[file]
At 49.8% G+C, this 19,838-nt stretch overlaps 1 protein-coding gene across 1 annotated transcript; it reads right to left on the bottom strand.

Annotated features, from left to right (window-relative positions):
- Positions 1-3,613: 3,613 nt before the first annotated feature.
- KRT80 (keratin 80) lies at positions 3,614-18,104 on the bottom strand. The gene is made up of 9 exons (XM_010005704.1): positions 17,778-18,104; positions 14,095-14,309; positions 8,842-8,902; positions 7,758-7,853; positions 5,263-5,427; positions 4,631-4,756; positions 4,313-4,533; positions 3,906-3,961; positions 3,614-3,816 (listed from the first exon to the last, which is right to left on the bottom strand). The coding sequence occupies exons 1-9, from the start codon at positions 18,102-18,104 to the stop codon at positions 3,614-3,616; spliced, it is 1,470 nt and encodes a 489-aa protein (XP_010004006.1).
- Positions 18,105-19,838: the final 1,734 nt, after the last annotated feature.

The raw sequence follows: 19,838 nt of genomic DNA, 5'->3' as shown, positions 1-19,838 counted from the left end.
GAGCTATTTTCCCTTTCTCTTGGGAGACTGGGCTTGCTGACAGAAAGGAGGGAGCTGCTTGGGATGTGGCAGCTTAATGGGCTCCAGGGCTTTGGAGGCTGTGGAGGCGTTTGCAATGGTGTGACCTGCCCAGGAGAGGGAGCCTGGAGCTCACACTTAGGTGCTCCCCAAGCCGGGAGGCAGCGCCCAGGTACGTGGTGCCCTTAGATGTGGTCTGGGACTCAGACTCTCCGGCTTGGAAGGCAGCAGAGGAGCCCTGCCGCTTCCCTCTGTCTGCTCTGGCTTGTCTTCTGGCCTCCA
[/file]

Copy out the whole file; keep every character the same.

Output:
At 49.8% G+C, this 19,838-nt stretch overlaps 1 protein-coding gene across 1 annotated transcript; it reads right to left on the bottom strand.

Annotated features, from left to right (window-relative positions):
- Positions 1-3,613: 3,613 nt before the first annotated feature.
- KRT80 (keratin 80) lies at positions 3,614-18,104 on the bottom strand. The gene is made up of 9 exons (XM_010005704.1): positions 17,778-18,104; positions 14,095-14,309; positions 8,842-8,902; positions 7,758-7,853; positions 5,263-5,427; positions 4,631-4,756; positions 4,313-4,533; positions 3,906-3,961; positions 3,614-3,816 (listed from the first exon to the last, which is right to left on the bottom strand). The coding sequence occupies exons 1-9, from the start codon at positions 18,102-18,104 to the stop codon at positions 3,614-3,616; spliced, it is 1,470 nt and encodes a 489-aa protein (XP_010004006.1).
- Positions 18,105-19,838: the final 1,734 nt, after the last annotated feature.

The raw sequence follows: 19,838 nt of genomic DNA, 5'->3' as shown, positions 1-19,838 counted from the left end.
GAGCTATTTTCCCTTTCTCTTGGGAGACTGGGCTTGCTGACAGAAAGGAGGGAGCTGCTTGGGATGTGGCAGCTTAATGGGCTCCAGGGCTTTGGAGGCTGTGGAGGCGTTTGCAATGGTGTGACCTGCCCAGGAGAGGGAGCCTGGAGCTCACACTTAGGTGCTCCCCAAGCCGGGAGGCAGCGCCCAGGTACGTGGTGCCCTTAGATGTGGTCTGGGACTCAGACTCTCCGGCTTGGAAGGCAGCAGAGGAGCCCTGCCGCTTCCCTCTGTCTGCTCTGGCTTGTCTTCTGGCCTCCA